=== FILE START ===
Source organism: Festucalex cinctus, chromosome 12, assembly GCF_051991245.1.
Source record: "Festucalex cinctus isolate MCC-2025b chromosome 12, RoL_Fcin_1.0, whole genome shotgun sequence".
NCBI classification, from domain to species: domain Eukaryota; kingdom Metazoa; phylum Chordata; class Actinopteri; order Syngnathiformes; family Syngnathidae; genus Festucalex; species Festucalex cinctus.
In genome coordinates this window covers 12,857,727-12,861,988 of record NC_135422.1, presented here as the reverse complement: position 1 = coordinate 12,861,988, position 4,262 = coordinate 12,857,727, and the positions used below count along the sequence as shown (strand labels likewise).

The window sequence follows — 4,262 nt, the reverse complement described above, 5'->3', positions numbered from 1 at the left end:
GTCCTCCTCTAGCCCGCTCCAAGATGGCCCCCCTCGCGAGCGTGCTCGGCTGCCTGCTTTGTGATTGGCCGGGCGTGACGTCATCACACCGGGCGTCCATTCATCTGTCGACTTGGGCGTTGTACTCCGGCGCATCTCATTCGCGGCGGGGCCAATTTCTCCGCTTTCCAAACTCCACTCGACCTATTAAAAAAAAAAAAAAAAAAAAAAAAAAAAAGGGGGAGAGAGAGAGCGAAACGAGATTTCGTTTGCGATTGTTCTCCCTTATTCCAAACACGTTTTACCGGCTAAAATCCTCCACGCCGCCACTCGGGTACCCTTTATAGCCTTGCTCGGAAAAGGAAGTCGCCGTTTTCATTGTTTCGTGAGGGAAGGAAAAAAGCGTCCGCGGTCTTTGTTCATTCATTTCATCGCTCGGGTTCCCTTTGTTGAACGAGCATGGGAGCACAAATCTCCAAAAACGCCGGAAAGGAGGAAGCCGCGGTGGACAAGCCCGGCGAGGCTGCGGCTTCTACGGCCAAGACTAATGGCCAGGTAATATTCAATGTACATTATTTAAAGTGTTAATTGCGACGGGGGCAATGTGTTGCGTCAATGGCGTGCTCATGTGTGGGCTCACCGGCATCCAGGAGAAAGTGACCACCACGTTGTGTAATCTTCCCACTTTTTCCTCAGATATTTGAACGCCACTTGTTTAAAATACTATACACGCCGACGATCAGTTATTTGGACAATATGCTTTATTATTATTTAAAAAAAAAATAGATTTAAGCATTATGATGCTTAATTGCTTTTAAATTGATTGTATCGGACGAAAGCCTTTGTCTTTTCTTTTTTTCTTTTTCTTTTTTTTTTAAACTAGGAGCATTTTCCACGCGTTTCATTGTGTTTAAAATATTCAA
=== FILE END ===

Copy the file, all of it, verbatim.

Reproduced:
Source organism: Festucalex cinctus, chromosome 12, assembly GCF_051991245.1.
Source record: "Festucalex cinctus isolate MCC-2025b chromosome 12, RoL_Fcin_1.0, whole genome shotgun sequence".
NCBI classification, from domain to species: domain Eukaryota; kingdom Metazoa; phylum Chordata; class Actinopteri; order Syngnathiformes; family Syngnathidae; genus Festucalex; species Festucalex cinctus.
In genome coordinates this window covers 12,857,727-12,861,988 of record NC_135422.1, presented here as the reverse complement: position 1 = coordinate 12,861,988, position 4,262 = coordinate 12,857,727, and the positions used below count along the sequence as shown (strand labels likewise).

The window sequence follows — 4,262 nt, the reverse complement described above, 5'->3', positions numbered from 1 at the left end:
GTCCTCCTCTAGCCCGCTCCAAGATGGCCCCCCTCGCGAGCGTGCTCGGCTGCCTGCTTTGTGATTGGCCGGGCGTGACGTCATCACACCGGGCGTCCATTCATCTGTCGACTTGGGCGTTGTACTCCGGCGCATCTCATTCGCGGCGGGGCCAATTTCTCCGCTTTCCAAACTCCACTCGACCTATTAAAAAAAAAAAAAAAAAAAAAAAAAAAAAGGGGGAGAGAGAGAGCGAAACGAGATTTCGTTTGCGATTGTTCTCCCTTATTCCAAACACGTTTTACCGGCTAAAATCCTCCACGCCGCCACTCGGGTACCCTTTATAGCCTTGCTCGGAAAAGGAAGTCGCCGTTTTCATTGTTTCGTGAGGGAAGGAAAAAAGCGTCCGCGGTCTTTGTTCATTCATTTCATCGCTCGGGTTCCCTTTGTTGAACGAGCATGGGAGCACAAATCTCCAAAAACGCCGGAAAGGAGGAAGCCGCGGTGGACAAGCCCGGCGAGGCTGCGGCTTCTACGGCCAAGACTAATGGCCAGGTAATATTCAATGTACATTATTTAAAGTGTTAATTGCGACGGGGGCAATGTGTTGCGTCAATGGCGTGCTCATGTGTGGGCTCACCGGCATCCAGGAGAAAGTGACCACCACGTTGTGTAATCTTCCCACTTTTTCCTCAGATATTTGAACGCCACTTGTTTAAAATACTATACACGCCGACGATCAGTTATTTGGACAATATGCTTTATTATTATTTAAAAAAAAAATAGATTTAAGCATTATGATGCTTAATTGCTTTTAAATTGATTGTATCGGACGAAAGCCTTTGTCTTTTCTTTTTTTCTTTTTCTTTTTTTTTTAAACTAGGAGCATTTTCCACGCGTTTCATTGTGTTTAAAATATTCAA